Companies trying to find a new space are dealing with vacancy rates of 5% or less, tenant advocates are under pressure to find suitable spaces, in the right places, at the right prices, and leasing agents are also struggling with the low supply of offices to lease out.
The low supply and high demand has driven up pricing and in some ways, is quite similar to the all familiar outrageously priced Sydney housing market. The squeeze on commercial property has been created by projects like the Sydney Metro, where the Government is purchasing buildings to redevelop the city’s transport network and, due to restrictions on city building developments. No amount of money in the hands of those looking for a lease will fix a supply issue. As a group, people are expecting to have to ride out these tight times until at least 2019 before more “crowd pleaser” developments come on the market.
Robert Dickens of Savills expressed that companies may need to be innovative in the way they operate to cope with the current marketplace. While Rob is the National Director of Office Leasing, or a leasing agent (this role leases out space on behalf of a landlord), Savills themselves recently went through the transition from traditional to activity based working to help accommodate their office move. The significant change allowed Savills to reduce their office square metres and whilst it can be seen as a big change, Robert says 99% of staff have embraced the new environment.
Graham Crozier, CEO of Coface, highlighted that his company is in the business of insurance, not property, so hiring some help in the form of a tenant advisor certainly helped with securing their new Sydney office, for their move that occurred in May 2017. Their biggest challenges were finding a space to suit the size of their SME company and understanding how to exit their existing contract. This included a make good and other commitments to the landlord. Some of these obstacles, even to the savviest CEO, could have come as complicated and expensive hoops to jump through.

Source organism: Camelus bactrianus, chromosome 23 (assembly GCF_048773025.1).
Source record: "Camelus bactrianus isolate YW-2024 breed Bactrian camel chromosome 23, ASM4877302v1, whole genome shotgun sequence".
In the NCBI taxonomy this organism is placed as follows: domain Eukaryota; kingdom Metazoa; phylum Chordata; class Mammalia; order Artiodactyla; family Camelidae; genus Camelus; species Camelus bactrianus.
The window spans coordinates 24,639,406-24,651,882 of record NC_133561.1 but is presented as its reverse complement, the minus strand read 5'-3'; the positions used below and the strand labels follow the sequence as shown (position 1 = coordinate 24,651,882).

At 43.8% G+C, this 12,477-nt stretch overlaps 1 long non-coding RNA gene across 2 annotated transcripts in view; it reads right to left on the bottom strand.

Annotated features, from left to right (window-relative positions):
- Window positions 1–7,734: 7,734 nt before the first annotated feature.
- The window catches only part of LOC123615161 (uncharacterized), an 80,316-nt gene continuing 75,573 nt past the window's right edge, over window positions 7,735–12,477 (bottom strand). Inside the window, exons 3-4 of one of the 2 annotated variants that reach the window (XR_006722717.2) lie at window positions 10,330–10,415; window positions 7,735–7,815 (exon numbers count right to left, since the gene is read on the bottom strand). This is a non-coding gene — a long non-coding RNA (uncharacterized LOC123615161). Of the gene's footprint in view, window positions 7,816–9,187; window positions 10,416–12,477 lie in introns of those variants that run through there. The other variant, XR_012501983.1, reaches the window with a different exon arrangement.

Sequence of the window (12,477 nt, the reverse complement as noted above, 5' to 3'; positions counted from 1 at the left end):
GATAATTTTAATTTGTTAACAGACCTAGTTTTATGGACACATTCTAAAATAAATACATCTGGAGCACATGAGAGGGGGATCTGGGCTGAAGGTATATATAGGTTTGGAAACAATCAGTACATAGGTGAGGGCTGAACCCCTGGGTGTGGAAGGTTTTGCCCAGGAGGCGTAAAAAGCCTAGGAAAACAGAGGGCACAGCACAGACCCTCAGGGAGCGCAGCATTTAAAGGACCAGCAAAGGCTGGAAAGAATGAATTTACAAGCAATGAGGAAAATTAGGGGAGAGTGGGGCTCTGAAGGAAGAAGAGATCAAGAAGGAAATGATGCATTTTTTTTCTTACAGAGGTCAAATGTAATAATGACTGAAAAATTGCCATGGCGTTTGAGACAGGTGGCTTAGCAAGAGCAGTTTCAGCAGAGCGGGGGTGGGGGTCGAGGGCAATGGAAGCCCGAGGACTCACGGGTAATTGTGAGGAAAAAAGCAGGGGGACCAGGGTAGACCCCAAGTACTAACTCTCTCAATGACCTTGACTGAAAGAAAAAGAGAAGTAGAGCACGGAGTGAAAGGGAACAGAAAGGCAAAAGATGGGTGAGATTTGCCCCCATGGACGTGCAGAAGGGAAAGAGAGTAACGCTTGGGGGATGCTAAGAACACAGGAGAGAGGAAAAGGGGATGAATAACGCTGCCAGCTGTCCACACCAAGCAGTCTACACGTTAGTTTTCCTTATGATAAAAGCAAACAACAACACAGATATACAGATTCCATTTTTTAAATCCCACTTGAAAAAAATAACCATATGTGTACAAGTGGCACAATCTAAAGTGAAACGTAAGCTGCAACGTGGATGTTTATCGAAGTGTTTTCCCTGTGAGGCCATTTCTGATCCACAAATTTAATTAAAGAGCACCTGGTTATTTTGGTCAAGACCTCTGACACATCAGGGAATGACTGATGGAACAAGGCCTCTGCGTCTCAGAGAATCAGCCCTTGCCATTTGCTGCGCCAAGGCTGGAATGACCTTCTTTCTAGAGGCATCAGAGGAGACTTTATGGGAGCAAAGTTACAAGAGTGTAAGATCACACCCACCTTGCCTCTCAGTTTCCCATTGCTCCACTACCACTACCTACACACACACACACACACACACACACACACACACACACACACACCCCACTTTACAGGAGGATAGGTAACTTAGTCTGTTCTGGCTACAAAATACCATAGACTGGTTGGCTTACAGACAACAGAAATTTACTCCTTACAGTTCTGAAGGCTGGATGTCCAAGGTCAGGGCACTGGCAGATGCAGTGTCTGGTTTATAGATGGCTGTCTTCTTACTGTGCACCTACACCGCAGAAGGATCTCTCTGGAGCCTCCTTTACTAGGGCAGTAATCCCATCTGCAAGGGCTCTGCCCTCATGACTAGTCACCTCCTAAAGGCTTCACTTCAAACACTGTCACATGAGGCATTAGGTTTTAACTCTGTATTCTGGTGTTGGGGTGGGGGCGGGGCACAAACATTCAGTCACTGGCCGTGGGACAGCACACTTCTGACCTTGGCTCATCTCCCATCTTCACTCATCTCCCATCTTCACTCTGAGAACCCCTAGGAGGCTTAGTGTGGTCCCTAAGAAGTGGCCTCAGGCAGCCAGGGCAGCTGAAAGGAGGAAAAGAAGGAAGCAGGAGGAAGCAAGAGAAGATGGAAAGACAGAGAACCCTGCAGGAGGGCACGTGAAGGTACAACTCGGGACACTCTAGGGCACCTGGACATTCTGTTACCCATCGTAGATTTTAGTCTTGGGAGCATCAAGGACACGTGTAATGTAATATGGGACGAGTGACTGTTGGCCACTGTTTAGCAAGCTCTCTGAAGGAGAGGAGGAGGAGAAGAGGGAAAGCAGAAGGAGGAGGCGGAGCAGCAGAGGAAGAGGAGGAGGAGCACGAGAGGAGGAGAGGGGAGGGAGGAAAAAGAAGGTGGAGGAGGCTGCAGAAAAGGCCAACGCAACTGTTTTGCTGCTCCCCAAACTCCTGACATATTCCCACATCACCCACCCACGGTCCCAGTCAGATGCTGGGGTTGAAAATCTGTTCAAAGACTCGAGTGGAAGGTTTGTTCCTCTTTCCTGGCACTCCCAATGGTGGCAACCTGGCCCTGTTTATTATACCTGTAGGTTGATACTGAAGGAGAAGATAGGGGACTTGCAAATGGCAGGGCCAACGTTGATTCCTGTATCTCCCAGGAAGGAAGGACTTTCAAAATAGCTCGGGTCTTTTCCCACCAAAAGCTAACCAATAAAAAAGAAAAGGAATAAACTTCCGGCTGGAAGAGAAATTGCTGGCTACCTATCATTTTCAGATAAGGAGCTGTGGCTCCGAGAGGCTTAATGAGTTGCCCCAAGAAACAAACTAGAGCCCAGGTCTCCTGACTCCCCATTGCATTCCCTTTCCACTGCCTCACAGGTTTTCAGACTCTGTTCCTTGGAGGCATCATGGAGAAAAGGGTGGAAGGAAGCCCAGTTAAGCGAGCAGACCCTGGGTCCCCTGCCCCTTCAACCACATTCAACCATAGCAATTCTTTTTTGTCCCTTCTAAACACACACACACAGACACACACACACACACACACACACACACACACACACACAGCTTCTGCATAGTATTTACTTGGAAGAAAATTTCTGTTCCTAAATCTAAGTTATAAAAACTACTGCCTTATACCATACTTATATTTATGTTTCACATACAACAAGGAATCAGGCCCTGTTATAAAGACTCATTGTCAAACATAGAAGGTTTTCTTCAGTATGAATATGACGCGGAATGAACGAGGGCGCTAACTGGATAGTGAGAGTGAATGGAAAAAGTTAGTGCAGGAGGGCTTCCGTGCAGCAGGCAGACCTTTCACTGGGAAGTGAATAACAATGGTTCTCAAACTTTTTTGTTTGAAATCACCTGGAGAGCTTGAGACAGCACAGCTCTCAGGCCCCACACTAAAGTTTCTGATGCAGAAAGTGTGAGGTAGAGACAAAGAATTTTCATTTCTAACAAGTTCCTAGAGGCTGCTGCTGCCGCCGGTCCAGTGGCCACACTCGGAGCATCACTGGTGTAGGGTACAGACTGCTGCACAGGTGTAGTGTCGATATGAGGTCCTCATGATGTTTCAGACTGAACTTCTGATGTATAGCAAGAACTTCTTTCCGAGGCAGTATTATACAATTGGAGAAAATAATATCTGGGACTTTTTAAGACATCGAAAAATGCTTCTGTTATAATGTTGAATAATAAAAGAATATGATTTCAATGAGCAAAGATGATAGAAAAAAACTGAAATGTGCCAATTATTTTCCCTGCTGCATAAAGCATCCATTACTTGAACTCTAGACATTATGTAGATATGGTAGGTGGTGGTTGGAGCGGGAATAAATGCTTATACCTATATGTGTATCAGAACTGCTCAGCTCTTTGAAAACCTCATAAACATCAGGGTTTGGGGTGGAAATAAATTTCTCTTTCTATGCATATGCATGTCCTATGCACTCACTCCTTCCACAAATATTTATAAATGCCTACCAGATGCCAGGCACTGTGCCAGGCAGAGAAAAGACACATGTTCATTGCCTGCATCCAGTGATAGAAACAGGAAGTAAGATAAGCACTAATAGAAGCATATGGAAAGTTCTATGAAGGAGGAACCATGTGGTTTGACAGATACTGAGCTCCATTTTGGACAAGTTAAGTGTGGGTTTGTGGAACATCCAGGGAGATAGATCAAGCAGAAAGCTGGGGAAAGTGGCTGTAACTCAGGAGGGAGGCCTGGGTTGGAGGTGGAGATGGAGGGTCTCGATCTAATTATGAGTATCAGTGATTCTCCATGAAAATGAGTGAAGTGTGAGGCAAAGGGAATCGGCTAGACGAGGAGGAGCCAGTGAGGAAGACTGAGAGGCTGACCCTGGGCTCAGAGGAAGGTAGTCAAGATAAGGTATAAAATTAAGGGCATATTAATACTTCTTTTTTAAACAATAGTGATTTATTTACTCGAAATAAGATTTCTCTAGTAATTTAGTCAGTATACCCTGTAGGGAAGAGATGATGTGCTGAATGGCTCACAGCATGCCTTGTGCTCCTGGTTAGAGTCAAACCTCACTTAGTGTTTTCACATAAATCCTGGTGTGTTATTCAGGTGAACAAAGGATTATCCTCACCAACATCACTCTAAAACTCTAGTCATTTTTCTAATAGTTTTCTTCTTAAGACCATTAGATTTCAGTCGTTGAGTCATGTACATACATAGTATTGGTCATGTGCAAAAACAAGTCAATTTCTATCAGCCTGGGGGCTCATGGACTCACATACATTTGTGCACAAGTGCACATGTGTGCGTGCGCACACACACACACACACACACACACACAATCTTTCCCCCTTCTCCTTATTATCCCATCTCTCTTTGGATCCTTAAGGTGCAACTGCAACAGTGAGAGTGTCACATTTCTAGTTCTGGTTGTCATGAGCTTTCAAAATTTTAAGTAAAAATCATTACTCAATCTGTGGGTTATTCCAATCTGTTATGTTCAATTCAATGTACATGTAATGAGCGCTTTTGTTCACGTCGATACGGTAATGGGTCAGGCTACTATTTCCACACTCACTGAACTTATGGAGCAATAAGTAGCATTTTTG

From our audience, David Fenech, Director of Office Tenant Advisory, said that there are still good deals out there but they must be searched for, adding that he was off to check out at least 8 properties for clients just today.
Working from home options and co-working were dismissed as long term pressure valves for the bursting Sydney CBDs. Discussions covered that these places are also already 90% full and have their own segment who prefer this set up. More dispersed CDBs like Parramatta and Homebush were more likely ways to accommodate the demand for space.
In the end, it comes down to what’s best for each company and the question: Should you stay or should you go? And, in both cases, companies need to become smarter with design, layout, fitouts and smart furniture to accommodate the “Sydney Squeeze”.